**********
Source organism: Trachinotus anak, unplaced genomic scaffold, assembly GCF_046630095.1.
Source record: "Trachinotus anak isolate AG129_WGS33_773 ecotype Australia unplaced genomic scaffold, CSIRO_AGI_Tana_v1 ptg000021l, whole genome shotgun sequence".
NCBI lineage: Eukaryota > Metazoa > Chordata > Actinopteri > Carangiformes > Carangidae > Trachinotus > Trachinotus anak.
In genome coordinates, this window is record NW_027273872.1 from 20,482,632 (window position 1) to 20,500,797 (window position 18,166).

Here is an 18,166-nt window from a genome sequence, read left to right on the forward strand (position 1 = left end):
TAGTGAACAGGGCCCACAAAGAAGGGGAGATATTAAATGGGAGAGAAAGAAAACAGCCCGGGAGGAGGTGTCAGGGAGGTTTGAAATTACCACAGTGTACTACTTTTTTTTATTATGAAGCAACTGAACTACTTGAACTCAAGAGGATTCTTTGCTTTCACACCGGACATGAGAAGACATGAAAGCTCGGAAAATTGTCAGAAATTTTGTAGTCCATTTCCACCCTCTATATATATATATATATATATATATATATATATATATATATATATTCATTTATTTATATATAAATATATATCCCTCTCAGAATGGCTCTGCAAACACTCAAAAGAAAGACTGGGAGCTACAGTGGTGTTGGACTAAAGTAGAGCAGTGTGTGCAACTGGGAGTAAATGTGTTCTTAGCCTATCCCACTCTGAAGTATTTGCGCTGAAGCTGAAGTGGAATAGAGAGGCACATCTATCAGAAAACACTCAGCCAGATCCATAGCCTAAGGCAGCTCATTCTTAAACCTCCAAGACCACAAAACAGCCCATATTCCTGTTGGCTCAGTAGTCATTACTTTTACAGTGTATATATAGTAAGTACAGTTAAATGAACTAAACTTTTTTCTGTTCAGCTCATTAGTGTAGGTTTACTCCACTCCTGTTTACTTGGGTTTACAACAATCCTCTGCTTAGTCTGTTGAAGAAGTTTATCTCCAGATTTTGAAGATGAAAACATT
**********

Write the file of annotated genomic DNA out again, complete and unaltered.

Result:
Source organism: Trachinotus anak, unplaced genomic scaffold, assembly GCF_046630095.1.
Source record: "Trachinotus anak isolate AG129_WGS33_773 ecotype Australia unplaced genomic scaffold, CSIRO_AGI_Tana_v1 ptg000021l, whole genome shotgun sequence".
NCBI lineage: Eukaryota > Metazoa > Chordata > Actinopteri > Carangiformes > Carangidae > Trachinotus > Trachinotus anak.
In genome coordinates, this window is record NW_027273872.1 from 20,482,632 (window position 1) to 20,500,797 (window position 18,166).

Here is an 18,166-nt window from a genome sequence, read left to right on the forward strand (position 1 = left end):
TAGTGAACAGGGCCCACAAAGAAGGGGAGATATTAAATGGGAGAGAAAGAAAACAGCCCGGGAGGAGGTGTCAGGGAGGTTTGAAATTACCACAGTGTACTACTTTTTTTTATTATGAAGCAACTGAACTACTTGAACTCAAGAGGATTCTTTGCTTTCACACCGGACATGAGAAGACATGAAAGCTCGGAAAATTGTCAGAAATTTTGTAGTCCATTTCCACCCTCTATATATATATATATATATATATATATATATATATATATATATATTCATTTATTTATATATAAATATATATCCCTCTCAGAATGGCTCTGCAAACACTCAAAAGAAAGACTGGGAGCTACAGTGGTGTTGGACTAAAGTAGAGCAGTGTGTGCAACTGGGAGTAAATGTGTTCTTAGCCTATCCCACTCTGAAGTATTTGCGCTGAAGCTGAAGTGGAATAGAGAGGCACATCTATCAGAAAACACTCAGCCAGATCCATAGCCTAAGGCAGCTCATTCTTAAACCTCCAAGACCACAAAACAGCCCATATTCCTGTTGGCTCAGTAGTCATTACTTTTACAGTGTATATATAGTAAGTACAGTTAAATGAACTAAACTTTTTTCTGTTCAGCTCATTAGTGTAGGTTTACTCCACTCCTGTTTACTTGGGTTTACAACAATCCTCTGCTTAGTCTGTTGAAGAAGTTTATCTCCAGATTTTGAAGATGAAAACATT